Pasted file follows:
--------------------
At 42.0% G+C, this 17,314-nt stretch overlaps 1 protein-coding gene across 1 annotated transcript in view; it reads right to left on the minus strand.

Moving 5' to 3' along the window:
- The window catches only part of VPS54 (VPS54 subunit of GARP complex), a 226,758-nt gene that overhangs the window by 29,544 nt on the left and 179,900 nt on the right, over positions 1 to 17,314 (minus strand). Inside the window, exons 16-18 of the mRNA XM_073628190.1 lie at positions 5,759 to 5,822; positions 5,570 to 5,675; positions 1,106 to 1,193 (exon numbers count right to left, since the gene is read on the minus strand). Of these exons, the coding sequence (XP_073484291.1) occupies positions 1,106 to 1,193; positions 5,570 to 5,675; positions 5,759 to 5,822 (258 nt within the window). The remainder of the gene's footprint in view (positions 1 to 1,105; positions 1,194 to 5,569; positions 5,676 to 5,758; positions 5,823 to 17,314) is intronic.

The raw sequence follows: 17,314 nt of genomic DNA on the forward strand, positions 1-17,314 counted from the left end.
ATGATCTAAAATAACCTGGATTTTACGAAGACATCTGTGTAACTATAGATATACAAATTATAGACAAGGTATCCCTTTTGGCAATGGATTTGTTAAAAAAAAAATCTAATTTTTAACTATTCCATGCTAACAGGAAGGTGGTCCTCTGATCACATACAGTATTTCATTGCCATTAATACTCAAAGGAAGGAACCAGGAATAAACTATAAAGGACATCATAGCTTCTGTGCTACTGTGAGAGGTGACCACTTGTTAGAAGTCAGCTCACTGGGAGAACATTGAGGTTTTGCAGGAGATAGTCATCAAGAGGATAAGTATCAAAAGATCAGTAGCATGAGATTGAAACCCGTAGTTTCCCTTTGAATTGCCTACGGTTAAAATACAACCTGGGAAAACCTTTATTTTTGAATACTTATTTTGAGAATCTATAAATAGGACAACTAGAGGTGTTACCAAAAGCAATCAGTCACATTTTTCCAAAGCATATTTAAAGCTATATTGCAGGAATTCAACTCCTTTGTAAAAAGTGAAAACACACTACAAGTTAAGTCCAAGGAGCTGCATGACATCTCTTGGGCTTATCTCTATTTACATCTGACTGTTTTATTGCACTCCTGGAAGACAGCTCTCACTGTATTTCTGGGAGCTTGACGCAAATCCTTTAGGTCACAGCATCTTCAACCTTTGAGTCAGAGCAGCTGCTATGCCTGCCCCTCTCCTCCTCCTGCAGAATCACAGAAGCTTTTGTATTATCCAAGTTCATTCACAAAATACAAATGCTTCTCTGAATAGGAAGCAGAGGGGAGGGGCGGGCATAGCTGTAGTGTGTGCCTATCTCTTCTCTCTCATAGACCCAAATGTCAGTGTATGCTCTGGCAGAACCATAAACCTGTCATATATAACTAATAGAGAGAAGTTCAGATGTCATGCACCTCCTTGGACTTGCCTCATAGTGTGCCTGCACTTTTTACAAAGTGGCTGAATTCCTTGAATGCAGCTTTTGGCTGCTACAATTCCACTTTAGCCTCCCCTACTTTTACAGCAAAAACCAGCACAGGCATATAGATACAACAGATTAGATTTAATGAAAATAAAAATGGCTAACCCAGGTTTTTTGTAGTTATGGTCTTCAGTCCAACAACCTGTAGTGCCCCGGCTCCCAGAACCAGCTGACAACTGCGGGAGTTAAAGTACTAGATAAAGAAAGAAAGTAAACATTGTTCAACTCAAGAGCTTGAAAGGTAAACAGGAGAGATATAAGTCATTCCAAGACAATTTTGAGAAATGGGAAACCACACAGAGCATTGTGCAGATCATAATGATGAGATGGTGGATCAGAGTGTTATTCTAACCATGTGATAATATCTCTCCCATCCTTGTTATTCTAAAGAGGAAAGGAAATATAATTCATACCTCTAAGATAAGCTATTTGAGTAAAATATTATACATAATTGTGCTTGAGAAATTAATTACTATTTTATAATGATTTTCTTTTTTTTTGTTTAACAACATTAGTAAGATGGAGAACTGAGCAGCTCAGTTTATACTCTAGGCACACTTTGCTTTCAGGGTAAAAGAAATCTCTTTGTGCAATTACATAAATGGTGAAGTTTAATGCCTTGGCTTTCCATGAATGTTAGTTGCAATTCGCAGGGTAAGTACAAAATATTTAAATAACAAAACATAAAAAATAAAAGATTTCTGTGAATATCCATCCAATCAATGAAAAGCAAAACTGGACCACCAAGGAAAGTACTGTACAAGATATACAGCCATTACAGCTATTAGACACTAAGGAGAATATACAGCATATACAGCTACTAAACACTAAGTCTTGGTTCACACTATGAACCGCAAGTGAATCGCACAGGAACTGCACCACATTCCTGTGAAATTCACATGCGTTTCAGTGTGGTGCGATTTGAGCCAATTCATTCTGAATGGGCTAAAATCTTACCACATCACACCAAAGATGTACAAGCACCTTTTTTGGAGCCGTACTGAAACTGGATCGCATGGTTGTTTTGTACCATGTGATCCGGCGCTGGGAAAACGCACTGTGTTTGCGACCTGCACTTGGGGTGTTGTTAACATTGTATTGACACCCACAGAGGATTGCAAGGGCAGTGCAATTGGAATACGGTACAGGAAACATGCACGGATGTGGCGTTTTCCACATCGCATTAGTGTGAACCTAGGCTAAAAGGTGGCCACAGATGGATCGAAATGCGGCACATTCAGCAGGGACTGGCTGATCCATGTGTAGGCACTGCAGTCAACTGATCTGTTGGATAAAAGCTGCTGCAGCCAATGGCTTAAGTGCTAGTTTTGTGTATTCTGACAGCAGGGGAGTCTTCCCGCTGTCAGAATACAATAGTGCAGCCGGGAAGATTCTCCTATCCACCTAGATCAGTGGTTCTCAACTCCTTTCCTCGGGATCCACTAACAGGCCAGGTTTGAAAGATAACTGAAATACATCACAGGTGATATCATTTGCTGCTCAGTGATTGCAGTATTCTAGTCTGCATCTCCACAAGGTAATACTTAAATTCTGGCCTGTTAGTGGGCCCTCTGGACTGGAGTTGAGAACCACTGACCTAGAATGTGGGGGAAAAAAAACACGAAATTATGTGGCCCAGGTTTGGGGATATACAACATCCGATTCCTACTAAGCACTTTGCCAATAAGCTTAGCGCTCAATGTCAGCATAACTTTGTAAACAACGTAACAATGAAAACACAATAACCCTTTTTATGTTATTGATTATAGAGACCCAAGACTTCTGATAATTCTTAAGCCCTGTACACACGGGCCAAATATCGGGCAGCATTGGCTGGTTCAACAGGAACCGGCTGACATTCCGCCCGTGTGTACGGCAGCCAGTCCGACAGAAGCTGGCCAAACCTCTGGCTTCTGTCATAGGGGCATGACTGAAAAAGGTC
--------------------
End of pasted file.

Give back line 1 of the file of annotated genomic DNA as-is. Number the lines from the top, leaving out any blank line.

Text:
At 42.0% G+C, this 17,314-nt stretch overlaps 1 protein-coding gene across 1 annotated transcript in view; it reads right to left on the minus strand.